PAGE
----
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Lines of Friendship

Poet Jean Valentine on her career and literary companions

November-December 2016

Jean Valentine

Jean Valentine

Photograph by Tyler Flynn Dorholt

Jean Valentine

Photograph by Tyler Flynn Dorholt

Have you ever been to AWP?” Jean Valentine ’56, RI ’68, asks, almost out of the blue. “Oh, it’s wonderful!” This comes toward the end of an interview about the peaks and valleys of a literary career. Hers encompasses 13 books of poetry—the first, Dream Barker, won the Yale Younger Poets prize in 1965; the most recent, Shirt in Heaven, appeared in 2015 to delighted reviews—and numerous awards, as well as 30 years of teaching. But at the end of the hour, the 82-year-old poet hits upon the happy subject of the annual conference and book fair for the Association of Writers and Writing Programs, an event that draws more than 12,000 participants. “You go there,” she says, “and you have a sense of being ‘among,’ of being in a nation of hope.”

Valentine knows the hunger for literary companions. “To have someone, fellow writers, encouraging you, understanding you, that can be like air to breathe,” she says. As a young woman aspiring to poetry in the early 1950s, she had few models. From childhood onward, there were important teachers: Radcliffe office hours with poet and professor William Alfred were a turning point, and another Harvard professor, Edwin Honig, gave her “permission,” she says, to write from her dreams, which became an abiding, defining characteristic of her poetry. But when it came to women mentors, the landscape was sparse.

Radcliffe and Harvard classrooms had gone coed only a decade before she arrived, and it would be another decade and a half before women were allowed into Lamont Library, with its fifth-floor poetry collection and its archive of recorded readings. But the campus did offer Valentine a critically important female guiding light: poet Adrienne Rich ’51, Litt.D. ’90. Valentine tells a story about how, when she was an 18-year-old newcomer to Cambridge, an older man said hello to her on Garden Street, and as they talked, he asked her if she’d ever heard of Rich, who was on her way to becoming a towering figure in American letters. Valentine hadn’t, and the discovery was world-altering. “Someone I could imagine in my shoes,” Valentine says. “Someone my age, and in the same place. Just, that it could be done.”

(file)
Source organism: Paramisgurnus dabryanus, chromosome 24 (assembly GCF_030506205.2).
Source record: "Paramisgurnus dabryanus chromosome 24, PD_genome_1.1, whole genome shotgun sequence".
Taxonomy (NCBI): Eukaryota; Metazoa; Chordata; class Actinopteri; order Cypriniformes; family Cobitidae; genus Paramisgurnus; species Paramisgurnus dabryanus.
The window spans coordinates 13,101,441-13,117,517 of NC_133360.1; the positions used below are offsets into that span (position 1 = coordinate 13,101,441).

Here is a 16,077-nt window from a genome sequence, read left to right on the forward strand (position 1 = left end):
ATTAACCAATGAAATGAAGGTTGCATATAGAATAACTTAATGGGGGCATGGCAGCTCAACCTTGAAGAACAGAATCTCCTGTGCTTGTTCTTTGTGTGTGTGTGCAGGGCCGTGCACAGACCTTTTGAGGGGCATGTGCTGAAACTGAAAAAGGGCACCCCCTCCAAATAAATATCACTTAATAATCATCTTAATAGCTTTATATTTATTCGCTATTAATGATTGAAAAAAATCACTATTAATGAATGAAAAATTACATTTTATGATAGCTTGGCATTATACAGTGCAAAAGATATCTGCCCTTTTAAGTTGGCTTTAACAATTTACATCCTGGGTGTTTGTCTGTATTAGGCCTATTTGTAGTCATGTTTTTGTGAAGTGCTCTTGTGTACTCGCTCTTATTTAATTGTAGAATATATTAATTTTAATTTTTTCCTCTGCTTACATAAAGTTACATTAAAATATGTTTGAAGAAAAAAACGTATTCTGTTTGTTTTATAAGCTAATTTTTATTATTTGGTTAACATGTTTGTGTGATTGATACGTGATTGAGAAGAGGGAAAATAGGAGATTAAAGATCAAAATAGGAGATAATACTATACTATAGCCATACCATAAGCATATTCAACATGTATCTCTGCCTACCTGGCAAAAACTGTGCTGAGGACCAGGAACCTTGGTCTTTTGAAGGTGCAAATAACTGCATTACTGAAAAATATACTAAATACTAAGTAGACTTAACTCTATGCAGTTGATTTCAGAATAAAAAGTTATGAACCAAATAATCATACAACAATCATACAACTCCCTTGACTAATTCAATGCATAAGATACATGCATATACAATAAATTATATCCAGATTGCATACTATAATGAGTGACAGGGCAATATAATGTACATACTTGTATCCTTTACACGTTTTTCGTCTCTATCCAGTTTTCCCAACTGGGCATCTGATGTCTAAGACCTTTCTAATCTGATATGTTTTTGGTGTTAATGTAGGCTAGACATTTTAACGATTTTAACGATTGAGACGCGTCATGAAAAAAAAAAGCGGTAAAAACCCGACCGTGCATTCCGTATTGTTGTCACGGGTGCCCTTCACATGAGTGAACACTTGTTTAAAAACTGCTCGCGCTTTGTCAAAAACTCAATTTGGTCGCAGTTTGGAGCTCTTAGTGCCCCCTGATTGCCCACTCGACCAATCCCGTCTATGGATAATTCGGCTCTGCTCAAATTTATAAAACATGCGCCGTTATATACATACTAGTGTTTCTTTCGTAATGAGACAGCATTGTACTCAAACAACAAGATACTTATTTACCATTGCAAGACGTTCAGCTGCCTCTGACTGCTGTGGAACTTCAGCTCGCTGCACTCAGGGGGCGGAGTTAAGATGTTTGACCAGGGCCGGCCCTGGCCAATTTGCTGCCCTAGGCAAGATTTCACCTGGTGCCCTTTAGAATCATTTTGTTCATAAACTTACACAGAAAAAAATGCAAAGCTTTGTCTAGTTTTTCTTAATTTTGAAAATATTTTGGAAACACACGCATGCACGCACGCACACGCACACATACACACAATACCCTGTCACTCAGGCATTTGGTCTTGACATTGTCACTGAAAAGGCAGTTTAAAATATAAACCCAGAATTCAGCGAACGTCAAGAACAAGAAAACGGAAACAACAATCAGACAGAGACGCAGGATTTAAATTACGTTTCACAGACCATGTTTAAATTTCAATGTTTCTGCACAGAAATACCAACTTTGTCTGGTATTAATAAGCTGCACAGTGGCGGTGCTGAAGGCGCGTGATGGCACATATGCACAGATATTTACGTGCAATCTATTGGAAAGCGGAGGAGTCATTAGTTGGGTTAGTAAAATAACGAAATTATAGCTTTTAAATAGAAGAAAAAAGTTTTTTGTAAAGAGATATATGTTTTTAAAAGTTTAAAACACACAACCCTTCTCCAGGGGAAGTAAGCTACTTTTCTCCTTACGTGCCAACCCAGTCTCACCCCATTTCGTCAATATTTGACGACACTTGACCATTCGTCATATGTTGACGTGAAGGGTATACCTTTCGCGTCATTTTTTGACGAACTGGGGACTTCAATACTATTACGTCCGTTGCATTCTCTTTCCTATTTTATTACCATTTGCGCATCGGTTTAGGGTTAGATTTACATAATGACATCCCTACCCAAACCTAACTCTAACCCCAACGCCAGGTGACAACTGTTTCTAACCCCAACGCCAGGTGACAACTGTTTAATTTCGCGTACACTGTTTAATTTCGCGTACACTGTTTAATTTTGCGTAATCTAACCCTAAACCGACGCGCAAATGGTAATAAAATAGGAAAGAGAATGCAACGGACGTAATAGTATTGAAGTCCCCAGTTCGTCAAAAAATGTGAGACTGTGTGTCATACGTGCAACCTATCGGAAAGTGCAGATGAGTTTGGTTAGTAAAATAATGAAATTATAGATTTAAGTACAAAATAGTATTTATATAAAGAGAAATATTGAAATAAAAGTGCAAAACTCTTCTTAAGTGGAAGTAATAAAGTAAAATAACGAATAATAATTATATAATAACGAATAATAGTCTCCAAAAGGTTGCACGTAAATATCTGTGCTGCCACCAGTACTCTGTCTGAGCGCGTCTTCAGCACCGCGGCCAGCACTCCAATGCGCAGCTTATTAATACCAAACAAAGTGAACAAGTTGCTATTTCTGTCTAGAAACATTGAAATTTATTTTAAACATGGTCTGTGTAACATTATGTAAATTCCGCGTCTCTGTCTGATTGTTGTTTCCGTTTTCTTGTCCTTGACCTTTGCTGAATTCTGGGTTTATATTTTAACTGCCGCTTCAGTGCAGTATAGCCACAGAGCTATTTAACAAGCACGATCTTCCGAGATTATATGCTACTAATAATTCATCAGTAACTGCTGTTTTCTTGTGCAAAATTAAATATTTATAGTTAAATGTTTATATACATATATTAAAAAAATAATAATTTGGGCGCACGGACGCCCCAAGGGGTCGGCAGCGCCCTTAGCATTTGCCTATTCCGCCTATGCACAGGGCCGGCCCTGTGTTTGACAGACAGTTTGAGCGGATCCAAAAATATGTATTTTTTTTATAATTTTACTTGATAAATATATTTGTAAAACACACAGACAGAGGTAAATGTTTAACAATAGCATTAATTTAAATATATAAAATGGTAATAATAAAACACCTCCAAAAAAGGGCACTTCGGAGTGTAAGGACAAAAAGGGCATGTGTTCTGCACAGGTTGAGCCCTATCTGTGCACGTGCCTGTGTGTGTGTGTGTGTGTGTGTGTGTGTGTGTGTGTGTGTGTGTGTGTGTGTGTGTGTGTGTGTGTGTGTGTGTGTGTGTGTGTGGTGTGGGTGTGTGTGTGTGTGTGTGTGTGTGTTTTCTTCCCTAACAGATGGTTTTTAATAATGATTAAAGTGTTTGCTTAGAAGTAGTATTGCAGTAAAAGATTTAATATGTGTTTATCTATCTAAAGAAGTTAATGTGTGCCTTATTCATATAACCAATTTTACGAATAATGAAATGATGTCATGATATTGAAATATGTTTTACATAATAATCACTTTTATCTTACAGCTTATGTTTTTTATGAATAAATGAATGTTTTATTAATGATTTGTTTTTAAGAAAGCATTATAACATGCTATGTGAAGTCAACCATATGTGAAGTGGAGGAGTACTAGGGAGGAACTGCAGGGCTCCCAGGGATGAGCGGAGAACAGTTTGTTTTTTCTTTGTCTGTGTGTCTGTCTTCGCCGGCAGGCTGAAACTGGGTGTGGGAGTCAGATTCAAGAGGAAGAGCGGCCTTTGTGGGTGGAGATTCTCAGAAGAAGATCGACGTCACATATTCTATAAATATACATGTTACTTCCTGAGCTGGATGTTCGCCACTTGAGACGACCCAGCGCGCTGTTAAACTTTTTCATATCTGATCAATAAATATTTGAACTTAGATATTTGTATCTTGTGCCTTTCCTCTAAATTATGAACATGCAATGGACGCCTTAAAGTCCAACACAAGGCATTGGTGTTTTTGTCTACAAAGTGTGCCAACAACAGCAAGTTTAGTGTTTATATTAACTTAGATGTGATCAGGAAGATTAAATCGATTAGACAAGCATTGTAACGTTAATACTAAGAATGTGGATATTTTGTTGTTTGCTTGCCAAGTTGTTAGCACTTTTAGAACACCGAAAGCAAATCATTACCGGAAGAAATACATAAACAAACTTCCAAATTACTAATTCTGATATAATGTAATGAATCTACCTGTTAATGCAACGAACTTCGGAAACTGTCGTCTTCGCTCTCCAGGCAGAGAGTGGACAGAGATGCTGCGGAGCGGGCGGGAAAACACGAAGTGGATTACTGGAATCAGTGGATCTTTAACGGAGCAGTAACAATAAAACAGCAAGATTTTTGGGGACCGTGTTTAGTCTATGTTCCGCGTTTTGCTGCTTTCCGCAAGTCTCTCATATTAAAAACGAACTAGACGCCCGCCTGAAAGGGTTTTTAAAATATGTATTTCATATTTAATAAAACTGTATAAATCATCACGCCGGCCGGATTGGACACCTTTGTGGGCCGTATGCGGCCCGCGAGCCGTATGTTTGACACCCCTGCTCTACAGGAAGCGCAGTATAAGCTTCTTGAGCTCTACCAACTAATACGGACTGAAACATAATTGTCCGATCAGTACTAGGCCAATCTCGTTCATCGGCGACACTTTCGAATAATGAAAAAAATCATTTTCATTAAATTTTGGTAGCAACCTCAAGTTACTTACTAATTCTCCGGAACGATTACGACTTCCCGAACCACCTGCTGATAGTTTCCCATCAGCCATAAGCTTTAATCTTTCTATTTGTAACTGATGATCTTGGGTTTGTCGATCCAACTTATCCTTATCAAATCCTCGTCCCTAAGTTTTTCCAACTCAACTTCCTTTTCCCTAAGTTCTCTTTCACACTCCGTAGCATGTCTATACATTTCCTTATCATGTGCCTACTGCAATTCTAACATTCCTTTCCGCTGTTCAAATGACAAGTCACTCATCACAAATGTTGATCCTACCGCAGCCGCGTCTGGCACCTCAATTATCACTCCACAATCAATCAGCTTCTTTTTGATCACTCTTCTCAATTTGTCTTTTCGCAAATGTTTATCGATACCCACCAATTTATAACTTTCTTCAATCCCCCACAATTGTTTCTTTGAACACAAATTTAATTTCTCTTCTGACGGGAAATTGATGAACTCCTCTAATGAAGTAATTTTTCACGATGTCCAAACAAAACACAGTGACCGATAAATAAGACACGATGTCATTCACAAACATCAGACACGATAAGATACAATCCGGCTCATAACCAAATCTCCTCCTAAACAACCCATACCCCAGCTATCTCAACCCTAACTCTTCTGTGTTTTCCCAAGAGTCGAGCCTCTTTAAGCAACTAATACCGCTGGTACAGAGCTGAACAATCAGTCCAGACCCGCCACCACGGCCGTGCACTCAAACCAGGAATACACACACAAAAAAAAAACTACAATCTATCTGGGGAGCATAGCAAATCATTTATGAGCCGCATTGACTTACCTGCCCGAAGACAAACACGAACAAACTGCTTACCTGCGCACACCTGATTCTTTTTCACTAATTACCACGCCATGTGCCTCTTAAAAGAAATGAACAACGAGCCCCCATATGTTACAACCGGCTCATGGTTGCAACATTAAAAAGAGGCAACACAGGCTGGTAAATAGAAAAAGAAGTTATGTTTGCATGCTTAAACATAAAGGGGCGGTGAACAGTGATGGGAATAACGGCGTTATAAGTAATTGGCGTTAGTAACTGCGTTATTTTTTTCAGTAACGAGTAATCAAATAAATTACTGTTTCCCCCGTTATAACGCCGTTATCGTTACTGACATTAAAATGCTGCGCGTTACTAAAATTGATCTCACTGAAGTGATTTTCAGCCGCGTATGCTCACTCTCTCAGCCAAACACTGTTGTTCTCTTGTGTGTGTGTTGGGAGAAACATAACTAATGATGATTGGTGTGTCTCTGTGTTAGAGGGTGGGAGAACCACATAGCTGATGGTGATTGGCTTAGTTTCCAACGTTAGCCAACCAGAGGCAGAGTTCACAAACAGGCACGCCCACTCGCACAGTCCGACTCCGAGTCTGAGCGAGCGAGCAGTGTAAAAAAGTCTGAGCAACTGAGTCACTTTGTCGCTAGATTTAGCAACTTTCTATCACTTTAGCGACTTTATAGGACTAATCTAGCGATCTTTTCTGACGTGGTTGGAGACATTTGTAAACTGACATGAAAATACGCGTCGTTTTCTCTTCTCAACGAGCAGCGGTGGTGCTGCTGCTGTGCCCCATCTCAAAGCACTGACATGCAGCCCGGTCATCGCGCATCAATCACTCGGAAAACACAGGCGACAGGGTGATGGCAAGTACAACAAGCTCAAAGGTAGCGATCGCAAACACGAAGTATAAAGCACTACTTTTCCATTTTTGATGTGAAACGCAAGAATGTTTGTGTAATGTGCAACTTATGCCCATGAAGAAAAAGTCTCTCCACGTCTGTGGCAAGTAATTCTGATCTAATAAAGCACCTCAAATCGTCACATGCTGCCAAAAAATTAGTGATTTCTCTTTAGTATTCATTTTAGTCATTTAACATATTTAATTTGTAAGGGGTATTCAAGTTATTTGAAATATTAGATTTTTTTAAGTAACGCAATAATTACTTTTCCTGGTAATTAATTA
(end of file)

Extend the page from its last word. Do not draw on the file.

Rich wasn’t the only female poetic contemporary, but “there weren’t very many of us,” Valentine says. And some of the best and most famous in those early days of Valentine’s career—Virginia Woolf, Sylvia Plath, later Anne Sexton—offered worrisome examples. Others whose lives didn’t end in suicide were heavy drinkers or depressives. Concerned about what she feared might be poetry’s “dark force,” Valentine sought out a therapist in her late thirties and asked him if she should stop writing poetry. He told her no—that in fact poetry perhaps kept those writers alive longer than they might otherwise have lived. He told Valentine to write every day, including Christmas. And for the most part, she has.

Before Dream Barker, Valentine had never published a single poem, and she’d worked for several lonely years, as a young wife and mother isolated from other writers, to produce the manuscript. When it won the Yale prize, Adrienne Rich (who herself had won the award as a Radcliffe senior) got in touch. That letter of congratulation opened a correspondence and a close friendship that lasted until Rich’s death in 2012. For most of that time, the women were also neighbors, living a few blocks from each other on the Upper West Side of New York. They read each other’s poems and consulted on work in progress; they saw each other through divorces and depression and child-rearing, and into old age. “Adrienne and I have certainly lived to see each other happy,” Valentine concluded in a 2006 essay in the Virginia Quarterly Review.

Oceanic and dreamlike, Valentine’s poems offer glimpses of the personal and political, the here and now, but frequently inhabit more ambiguous, liminal territory: the unseen and fragmentary, the invisible, the unconscious, the mysterious and almost wild. The first poem in Dream Barker, “First Love,” begins this way: “How deep we met in the sea, my love, / My double, my Siamese heart, my whiskery, / Fish-belly, glue-eyed prince, my dearest black nudge.” Her poetry isn’t narrative or confessional, though there is intimacy in the silences and in the ever-present “you.” Reviewing Shirt in Heaven—an elegiac volume that addresses the ghosts of lost friends and loved ones (including Rich) and recounts her father’s shattering trauma after World War II—poet Ann van Buren wrote: “At once shadowy and pelagic, the phrases in the book move like air across water. Valentine’s is an invisible natural force so powerful that it conjures the feeling of having been part of us all along.” Asked how her poetry has changed over the years, Valentine says, “I think that what changes is your life, and you’re writing out of a changed life.”

Valentine continues to seek out the counsel and companionship of fellow poets, especially women. These days she takes part in a writers’ group near her home in New York, and she relies on her friend, the poet Jane Mead, as a reader and adviser. “How do I know when a poem is finished? I know when my friend says so,” Valentine explains. “Because when I’m in it, I’m just in it.”

Listen to Jean Valentine read her poetry below: